a. Speculation of potential waiver decisions; percentages of waivers granted for similar conditions by waiver authorities; “what are my chances?”; etc., are all inappropriate and may be misleading. Therefore, DoDMERB does NOT answer these type questions.
    b. Waivers are individually based. A condition, injury, illness, disease, etc., has different effects on a person’s ability to function. This is dependent on severity, frequency, where on the spectrum of the malady the applicant currently may be, etc. So, when the question is asked, “Do they often waive for THIS?” There is NOT going to be a general answer. Also, the Services and programs in that Service, waive to the needs of the Service in terms of their mission to access so many folks. If the specific Service/program is MEETING their manpower requirements, medical waivers would be issued in far fewer cases than if a Service/program is increasing the numbers of personnel in the force. In other words, what may have been waived last year, may not be waived this year or vice versa.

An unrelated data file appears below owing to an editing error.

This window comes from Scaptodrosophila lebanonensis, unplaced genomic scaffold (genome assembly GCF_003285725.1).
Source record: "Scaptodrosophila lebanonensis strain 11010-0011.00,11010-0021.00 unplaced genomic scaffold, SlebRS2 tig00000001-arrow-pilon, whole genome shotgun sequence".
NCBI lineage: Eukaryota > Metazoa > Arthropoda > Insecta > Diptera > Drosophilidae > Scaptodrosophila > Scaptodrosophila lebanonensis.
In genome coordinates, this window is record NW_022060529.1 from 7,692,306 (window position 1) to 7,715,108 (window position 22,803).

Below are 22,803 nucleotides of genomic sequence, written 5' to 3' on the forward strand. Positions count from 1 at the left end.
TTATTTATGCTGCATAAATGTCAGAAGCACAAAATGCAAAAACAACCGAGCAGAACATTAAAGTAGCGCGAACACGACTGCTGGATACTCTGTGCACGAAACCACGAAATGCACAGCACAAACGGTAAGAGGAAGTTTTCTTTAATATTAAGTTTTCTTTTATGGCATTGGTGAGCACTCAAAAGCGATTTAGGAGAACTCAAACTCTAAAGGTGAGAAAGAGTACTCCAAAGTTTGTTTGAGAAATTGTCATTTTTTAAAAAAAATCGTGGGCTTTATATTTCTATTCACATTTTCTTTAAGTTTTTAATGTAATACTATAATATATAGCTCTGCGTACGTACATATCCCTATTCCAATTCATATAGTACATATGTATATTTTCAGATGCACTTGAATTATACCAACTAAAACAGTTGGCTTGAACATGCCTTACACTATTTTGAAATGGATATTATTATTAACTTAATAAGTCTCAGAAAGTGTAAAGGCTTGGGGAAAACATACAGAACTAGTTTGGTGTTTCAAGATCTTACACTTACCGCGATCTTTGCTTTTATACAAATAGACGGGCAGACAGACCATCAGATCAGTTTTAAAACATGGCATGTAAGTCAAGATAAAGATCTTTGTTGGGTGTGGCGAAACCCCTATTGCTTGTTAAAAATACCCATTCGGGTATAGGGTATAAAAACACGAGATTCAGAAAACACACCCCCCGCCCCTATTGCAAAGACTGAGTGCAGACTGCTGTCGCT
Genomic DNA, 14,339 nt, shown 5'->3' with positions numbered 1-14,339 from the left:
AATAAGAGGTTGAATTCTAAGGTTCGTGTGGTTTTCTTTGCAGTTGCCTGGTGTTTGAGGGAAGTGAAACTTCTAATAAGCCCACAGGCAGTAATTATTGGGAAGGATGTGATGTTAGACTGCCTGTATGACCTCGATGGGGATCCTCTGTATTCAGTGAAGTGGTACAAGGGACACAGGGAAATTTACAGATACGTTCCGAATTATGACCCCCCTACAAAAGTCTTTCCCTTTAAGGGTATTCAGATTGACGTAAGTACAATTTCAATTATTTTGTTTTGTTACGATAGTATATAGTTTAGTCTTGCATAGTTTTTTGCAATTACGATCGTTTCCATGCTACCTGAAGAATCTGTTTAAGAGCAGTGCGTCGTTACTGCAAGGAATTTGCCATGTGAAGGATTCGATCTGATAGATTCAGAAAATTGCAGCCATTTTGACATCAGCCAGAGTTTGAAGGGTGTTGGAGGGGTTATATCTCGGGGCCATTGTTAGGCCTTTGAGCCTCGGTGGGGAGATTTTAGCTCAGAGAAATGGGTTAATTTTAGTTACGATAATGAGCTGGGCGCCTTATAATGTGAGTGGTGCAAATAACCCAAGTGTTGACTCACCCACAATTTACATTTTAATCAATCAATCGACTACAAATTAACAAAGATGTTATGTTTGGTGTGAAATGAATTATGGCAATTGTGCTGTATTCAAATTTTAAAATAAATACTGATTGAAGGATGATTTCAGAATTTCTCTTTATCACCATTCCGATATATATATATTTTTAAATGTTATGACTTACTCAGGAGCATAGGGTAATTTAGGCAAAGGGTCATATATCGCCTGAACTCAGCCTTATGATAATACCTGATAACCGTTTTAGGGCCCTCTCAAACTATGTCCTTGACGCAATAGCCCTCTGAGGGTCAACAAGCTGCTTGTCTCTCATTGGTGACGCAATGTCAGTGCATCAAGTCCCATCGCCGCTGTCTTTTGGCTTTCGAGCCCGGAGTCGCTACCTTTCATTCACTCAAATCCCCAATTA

c. In lay terms, when there’s a significant medical situation present by examination or history and the standards require a DoDMERB determination of does NOT meet medical accession standards….it does NOT mean that the applicant will NOT be able to receive a medical waiver (From an applicant standpoint only, MEETS medical standards or Medical Waiver Granted, means the same thing…if appointed or selected, they can be admitted to a Service Academy or ROTC program)
    d. Different Services and different programs within the same service “may” render different waiver decisions. Again, waiver decisions are individually based and support the needs of that program and Service.